Posted by: Kathy | May 19, 2009 9:25:34 AM

Sam: My suggestions for more liberal and better qualified appointees than Sotomayor would be either Pam Karlen or Kathleen Sullivan. Both of these brilliant scholars also have vast real world experience as constitutional litigators and as people. (Karlen's partner is Hispanic). Koh would also be good. It's time that Asians are viewed as a legitimate "minority" even though they achieve higher grades and test scores on average than Hispanics.

I would prefer a woman at this point, and believe that the differences in perspective between women and men are generally much greater than those between a minority and majority man. Moreover, women represent a very high percentage of first rate attorneys in the system (40 percent or more), and obtained that status on straight merit. Thus, RBS sitting there alone smacks of discrimination (though I realize the sample size of nine is a small one). I think Justice Breyer's failure to understand in the Ibuprofen strip-search case that it is different for a 13-year old girl to strip down to her undies than it is for a boy shows the need for greater female perspective, as factual determinations often come into play as we all know. It's cruel and unusual punishment to make RBS deal with this sort of ignorance all by herself.

Posted by: Laura Victoria | May 18, 2009 8:42:26 AM

What makes a court particlarly collegial?

Posted by: Alex | May 17, 2009 12:01:48 AM

Do you have any suggestions for someone (1) qualified and (2) even more liberal than Sotomayer?

Wood is not as far left as Sotomayer, and Sunstein is not, etc. etc. Harald Koh is, but isn't "qualified" in the "female Hispanic" sense.

So I'm just curious who fits the bill. If the argument is "Sotomayer isn't the most liberal person out there that Obama could nominate," I'd say great: who is?

Posted by: AndyK | May 16, 2009 7:44:08 PM

A couple of points:

1. I have absolutely no idea whom the President will pick. A lot of the speculations above (and elsewhere) seem to reflect the speculator's projection of his or her hopes or fears about what the President will be trying to do with this pick. I think that, in a lot of ways, we'll find out what the President values when he makes this selection, but it's not obvious (to me, anyway) ex ante.

2. The concept of influence seems to me a complex one, and one that needs to be unpacked. First of all, as Rick suggests, influence is a two-way street: Why do we think an Obama appointee is going to influence the Reagan/GHWB/GWB appointees any more than those appointees are going to influence the Obama appointee? Second, what makes us think influence is about social skills (at least the kind of social skills that people seem to be talking about here)? I've seen lots of lawyers with bad courtroom manners nonetheless persuade appellate panels, and I've seen somewhat boorish judges have influence over their colleagues because of the force of their ideas (or their facility with doctrinal manipulation, or whatever). By all accounts, Justices Ginsburg and Scalia are exceptionally close personally, but their jurisprudence has diverged rather than converged during the time they've served together on the Supreme Court. Third, and related, do we think there is a reliable way to identify who will have the most influence over colleagues? Fourth, to the extent that influence is associated with social graces, or willingness to compromise with opponents, is that what people think is a proper judicial function? (I don't really have a view on that last question, but I find the discourse of influence interesting in contrast to lots of incantations of the notion of the rule of law.)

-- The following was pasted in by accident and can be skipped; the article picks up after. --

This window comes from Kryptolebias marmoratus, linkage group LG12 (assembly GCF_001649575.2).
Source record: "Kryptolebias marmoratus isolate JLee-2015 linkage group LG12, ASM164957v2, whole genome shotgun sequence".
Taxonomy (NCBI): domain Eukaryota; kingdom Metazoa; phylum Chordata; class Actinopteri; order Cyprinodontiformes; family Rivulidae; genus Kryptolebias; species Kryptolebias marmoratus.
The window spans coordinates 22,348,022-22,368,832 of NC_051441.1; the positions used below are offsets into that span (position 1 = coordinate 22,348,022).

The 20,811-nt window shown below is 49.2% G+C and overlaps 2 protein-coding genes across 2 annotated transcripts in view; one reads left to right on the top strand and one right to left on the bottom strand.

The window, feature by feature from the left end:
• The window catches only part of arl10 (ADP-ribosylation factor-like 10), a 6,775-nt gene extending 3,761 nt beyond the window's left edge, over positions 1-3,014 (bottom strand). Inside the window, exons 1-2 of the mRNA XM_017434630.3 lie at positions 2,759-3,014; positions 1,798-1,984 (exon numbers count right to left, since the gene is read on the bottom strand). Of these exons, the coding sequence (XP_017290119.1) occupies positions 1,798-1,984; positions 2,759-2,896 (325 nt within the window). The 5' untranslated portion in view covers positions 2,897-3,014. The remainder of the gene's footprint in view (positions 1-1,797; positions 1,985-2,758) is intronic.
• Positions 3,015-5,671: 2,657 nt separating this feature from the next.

Posted by: Sam Bagenstos | May 16, 2009 7:00:29 PM

The problem I have with all of the analyses that suggest a judge can transform the judiciary and society is that they place far too much emphasis on the Court. Clearly, the Supreme Court is relevant to social change, but so are social movements, presidents, voters, and Congress. If these actors are not all engaged in articulating a progressive vision of society, appointing a liberal tiger will not matter -- except for creating great dissents.

PS: The Court has been presented with great progressive theories for decades -- coming from GLBT rights, feminism, critical race theory, etc. The Court has rejected these arguments not because it lacked a smart liberal, but because most of the justices are conservative.

Posted by: Tony Smith | May 16, 2009 7:56:48 AM

Rob, you say that "history has shown that reasonable justices do develop over the longer term when in constant dialogue and conversation with other reasonable peers." What do you mean? What work is "reasonable" doing here? Should the fact that, say, Justice Blackmun did not "develop" -- that is, become more like William Rehnquist -- during his tenure, despite dialogue and conversation with the eminently reasonable Justice Rehnquist, make us think that the former was not "reasonable"?

You also say that you "have a suspicion that Roberts in particular, and Alito too (though I have less of a take on him, frankly, at this point) may thus be people who will develop in some thoughtful ways over time." Again, I would like to hear more here. Justices Roberts and Alito are really smart, and really thoughtful. Why shouldn't we think that, over time, they will help some of their colleagues, like RBG, SGB, etc., to "develop"? What is it that makes you think they are more ripe for, or in need of, development than, say, Judge Sotomayor?

My bet, FWIW, is on Judge Wood. My hope is for Elena Kagan.

Posted by: Rick Garnett | May 15, 2009 9:05:58 PM

JP--I think that's definitely right. I would imagine that Wood and Kagan are high on Obama's list not only because of their obvious intellect and pedigree but also because he has witnessed certain social abilities in them that he thinks would make for a great Justice.